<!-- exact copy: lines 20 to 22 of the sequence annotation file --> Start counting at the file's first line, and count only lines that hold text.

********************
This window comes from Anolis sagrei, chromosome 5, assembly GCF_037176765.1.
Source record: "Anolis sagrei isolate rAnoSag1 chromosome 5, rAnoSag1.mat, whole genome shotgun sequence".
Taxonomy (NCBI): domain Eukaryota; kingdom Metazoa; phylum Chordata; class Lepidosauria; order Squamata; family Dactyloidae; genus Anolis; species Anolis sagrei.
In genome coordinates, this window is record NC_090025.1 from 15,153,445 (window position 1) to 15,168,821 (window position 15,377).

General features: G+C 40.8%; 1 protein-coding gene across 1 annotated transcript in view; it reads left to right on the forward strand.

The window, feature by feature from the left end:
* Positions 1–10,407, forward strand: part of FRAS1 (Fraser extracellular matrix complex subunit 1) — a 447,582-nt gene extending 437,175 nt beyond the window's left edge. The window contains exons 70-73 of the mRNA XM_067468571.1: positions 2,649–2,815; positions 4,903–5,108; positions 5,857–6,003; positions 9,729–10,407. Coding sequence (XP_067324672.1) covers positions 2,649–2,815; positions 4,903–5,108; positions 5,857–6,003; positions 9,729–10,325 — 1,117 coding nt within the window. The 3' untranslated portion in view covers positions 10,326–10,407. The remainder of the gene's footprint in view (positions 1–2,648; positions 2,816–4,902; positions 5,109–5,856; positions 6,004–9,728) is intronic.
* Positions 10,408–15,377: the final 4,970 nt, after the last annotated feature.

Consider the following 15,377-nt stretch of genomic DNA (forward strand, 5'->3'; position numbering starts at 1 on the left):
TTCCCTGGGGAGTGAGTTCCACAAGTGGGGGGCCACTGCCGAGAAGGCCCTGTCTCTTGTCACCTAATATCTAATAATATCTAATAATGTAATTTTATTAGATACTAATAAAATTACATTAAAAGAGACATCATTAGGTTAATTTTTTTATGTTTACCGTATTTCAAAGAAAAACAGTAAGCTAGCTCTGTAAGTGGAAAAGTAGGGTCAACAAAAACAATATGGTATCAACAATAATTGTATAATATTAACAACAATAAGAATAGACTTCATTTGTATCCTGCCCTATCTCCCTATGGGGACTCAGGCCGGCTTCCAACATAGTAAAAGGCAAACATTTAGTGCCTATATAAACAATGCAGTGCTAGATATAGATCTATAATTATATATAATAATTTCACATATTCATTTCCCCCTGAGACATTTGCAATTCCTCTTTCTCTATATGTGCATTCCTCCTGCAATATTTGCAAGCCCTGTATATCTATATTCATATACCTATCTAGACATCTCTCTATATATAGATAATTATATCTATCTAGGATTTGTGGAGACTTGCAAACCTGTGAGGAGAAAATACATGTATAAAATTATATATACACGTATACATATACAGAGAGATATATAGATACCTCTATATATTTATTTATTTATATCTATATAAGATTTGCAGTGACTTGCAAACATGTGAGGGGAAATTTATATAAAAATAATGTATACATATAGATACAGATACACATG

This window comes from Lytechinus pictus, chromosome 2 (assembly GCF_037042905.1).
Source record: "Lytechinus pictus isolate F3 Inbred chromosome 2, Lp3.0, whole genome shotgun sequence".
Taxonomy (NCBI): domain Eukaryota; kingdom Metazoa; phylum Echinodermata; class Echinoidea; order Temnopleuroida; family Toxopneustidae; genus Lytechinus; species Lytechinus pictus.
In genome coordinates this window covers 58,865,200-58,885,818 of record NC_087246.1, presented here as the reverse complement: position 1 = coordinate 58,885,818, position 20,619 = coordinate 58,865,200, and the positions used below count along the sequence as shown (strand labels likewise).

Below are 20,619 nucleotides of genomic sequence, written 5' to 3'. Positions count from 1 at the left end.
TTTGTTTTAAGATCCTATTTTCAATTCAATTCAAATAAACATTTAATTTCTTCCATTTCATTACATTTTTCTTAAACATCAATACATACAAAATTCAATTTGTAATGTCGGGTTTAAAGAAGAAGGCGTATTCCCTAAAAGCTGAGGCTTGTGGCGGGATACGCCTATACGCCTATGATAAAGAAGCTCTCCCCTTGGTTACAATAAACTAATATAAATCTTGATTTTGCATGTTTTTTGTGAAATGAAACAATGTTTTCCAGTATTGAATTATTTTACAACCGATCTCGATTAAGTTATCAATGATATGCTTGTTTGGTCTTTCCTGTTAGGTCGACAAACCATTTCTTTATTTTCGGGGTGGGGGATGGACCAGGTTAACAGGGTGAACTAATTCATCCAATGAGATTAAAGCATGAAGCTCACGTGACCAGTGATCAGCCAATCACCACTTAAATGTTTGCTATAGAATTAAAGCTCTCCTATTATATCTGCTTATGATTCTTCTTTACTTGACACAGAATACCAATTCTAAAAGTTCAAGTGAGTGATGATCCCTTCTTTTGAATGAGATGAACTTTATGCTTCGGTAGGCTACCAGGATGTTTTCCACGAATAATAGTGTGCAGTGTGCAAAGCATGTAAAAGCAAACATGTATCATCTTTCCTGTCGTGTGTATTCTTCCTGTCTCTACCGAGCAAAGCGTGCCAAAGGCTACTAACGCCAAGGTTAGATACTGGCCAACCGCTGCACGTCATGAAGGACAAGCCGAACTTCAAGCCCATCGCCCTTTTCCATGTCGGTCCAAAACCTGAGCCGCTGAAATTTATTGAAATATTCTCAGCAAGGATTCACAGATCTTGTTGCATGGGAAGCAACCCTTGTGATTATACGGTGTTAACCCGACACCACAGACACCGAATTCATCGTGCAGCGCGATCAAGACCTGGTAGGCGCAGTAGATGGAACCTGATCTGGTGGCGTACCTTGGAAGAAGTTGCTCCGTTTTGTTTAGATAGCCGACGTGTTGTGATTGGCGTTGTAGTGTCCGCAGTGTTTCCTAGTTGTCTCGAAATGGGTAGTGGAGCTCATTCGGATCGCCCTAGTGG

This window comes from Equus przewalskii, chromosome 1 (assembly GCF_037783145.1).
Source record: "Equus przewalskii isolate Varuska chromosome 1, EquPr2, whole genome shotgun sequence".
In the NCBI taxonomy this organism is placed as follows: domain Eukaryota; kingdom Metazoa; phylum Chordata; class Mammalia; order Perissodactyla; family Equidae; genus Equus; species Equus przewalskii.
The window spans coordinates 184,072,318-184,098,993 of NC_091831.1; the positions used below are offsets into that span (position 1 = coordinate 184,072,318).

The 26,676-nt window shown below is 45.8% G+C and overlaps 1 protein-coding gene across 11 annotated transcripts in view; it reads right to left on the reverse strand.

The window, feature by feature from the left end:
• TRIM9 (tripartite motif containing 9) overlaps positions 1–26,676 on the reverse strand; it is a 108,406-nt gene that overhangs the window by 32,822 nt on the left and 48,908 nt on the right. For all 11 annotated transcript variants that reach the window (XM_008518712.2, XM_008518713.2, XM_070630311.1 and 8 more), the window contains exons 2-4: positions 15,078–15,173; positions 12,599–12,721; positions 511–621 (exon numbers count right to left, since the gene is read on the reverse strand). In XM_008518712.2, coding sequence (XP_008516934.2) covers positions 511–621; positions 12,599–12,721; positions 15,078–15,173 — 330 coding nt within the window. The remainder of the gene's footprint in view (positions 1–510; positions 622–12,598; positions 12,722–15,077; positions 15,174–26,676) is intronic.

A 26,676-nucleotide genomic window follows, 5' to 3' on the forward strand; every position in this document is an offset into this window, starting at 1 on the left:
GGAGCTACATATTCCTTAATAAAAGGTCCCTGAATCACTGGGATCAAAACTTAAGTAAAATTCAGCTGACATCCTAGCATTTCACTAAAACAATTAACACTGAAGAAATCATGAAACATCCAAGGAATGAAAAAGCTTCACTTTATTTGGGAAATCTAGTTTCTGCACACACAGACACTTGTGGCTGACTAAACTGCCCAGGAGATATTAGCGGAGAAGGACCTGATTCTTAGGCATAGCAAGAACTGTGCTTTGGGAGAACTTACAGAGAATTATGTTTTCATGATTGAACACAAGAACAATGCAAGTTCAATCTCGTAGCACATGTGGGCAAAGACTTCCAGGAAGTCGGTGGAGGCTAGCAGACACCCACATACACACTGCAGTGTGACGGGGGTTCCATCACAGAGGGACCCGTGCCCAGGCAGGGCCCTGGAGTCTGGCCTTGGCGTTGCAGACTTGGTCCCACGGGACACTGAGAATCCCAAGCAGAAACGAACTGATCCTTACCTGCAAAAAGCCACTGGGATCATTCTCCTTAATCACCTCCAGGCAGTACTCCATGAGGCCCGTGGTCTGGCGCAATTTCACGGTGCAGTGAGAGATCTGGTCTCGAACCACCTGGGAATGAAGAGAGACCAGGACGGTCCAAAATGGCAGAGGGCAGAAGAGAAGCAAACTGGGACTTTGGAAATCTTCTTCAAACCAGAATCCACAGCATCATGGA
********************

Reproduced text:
The window spans coordinates 184,072,318-184,098,993 of NC_091831.1; the positions used below are offsets into that span (position 1 = coordinate 184,072,318).

The 26,676-nt window shown below is 45.8% G+C and overlaps 1 protein-coding gene across 11 annotated transcripts in view; it reads right to left on the reverse strand.

The window, feature by feature from the left end: